I’m in my second year of graduate studies now. So far it’s not been bad; the material and classes are interesting, professors and comrades are nice, research is chugging along, I’m getting adequately funded, so no real major problems. Except for one. Graduate school is much different from undergraduate study. When a person is an undergrad, their main focus is class work and knowledge gaining. Their goal is to get the sufficiently understand the material that is presented to them (usually measured in the form of good grades). It’s almost like additional years of high school, only being more selective in the field of study. Grad school is entirely different. While the first couple of years may be there to get more knowledge in the field of study, the majority of the knowledge is gathered through ‘extracurricular activities’, stuff like reading books on one’s own time, or reading through journal articles, not through classes. Furthermore, a hugely significant component of graduate school is not gathering knowledge but generating knowledge in the form of research. One has to be able to take the information one that learned, create hypotheses about unknown phenomena, and craft a plan to test those hypotheses. These differences are significant differences that require one key difference in the individual, drive.
In undergraduate school, if one did not enjoy the material they were studying, there was something still pushing, namely the grade. Grades were still an excuse to put in (some) work in trying to understand the material. They was a need to do well every week in each assignment, every month in each test/paper, and every quarter/semester for a good grade. In graduate school, the grades don’t matter much (except for a Master’s student who plans to do a PhD at a different university). What really matter’s is one’s inner drive. Sure, there is always the motivation of getting a published, especially in a high-impact journal, giving a lecture at some conference, and eventually getting a job, preferably one that is tenured. But these goals have such fluid deadlines which are set by the person. Getting published will happen only happen when you discover good information that will advance your field of study. That will only happen when you finish your highly replicated experiment. And that will only happen when you muster the willpower to actually go out and do that experiment. If one does not have the inner drive, inner want to finish that experiment, that person will fail in academia.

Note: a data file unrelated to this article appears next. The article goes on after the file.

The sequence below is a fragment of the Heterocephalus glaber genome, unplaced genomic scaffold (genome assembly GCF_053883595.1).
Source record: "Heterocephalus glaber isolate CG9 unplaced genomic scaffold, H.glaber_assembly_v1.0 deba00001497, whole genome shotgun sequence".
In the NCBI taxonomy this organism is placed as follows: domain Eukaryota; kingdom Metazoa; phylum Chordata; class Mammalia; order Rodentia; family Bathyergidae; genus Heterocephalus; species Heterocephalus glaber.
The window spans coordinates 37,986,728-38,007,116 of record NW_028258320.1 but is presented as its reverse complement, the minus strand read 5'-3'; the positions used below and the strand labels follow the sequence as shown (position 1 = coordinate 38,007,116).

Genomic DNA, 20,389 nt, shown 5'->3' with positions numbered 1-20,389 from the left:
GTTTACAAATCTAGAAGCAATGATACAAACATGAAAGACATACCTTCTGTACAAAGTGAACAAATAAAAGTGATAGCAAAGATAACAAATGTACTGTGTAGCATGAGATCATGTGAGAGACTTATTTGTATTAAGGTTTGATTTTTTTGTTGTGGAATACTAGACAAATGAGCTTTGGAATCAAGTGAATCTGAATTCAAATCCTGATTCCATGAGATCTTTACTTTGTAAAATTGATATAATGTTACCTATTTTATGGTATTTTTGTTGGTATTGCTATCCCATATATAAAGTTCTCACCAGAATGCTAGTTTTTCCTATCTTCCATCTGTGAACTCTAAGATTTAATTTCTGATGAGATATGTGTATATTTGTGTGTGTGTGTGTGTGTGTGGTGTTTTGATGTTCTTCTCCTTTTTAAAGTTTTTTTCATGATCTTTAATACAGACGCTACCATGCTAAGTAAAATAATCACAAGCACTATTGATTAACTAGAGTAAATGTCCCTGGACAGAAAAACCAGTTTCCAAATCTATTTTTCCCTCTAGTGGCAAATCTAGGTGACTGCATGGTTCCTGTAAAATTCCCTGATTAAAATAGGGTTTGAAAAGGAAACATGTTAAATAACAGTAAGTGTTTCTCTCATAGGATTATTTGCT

I feel like that person. Am I getting good grades in classes? Yes. Is my research progressing? Yes. Am I on time to finish my graduate studies in an adequate manner? So far, yes. But I’m just hitting the check marks without any really wanting to. I do it because I need a job. I do it because I’m not sure what else I’d do. I do it because I’m stuck here and I might as well finish it (odd considering my research project which is on the Concorde fallacy). I’m not doing it but I want to. Don’t get me wrong , the material is fascinating, and I’m really excited to see the outcome. But I don’t think I can do this for the rest of my life. I can’t read the literature, or constantly come up with ideas in this field of study. Hell, I don’t even know my study. Is it foraging? Is it animal behaviour? Is it small rodents? What is it? I only came up with a cool research project. I didn’t read some book on some topic and think to myself “This is what I want to do for the rest of my life.” I just had an idea. At this point, without the passion that is required of graduate study, I am merely ticking off the require boxes with check marks.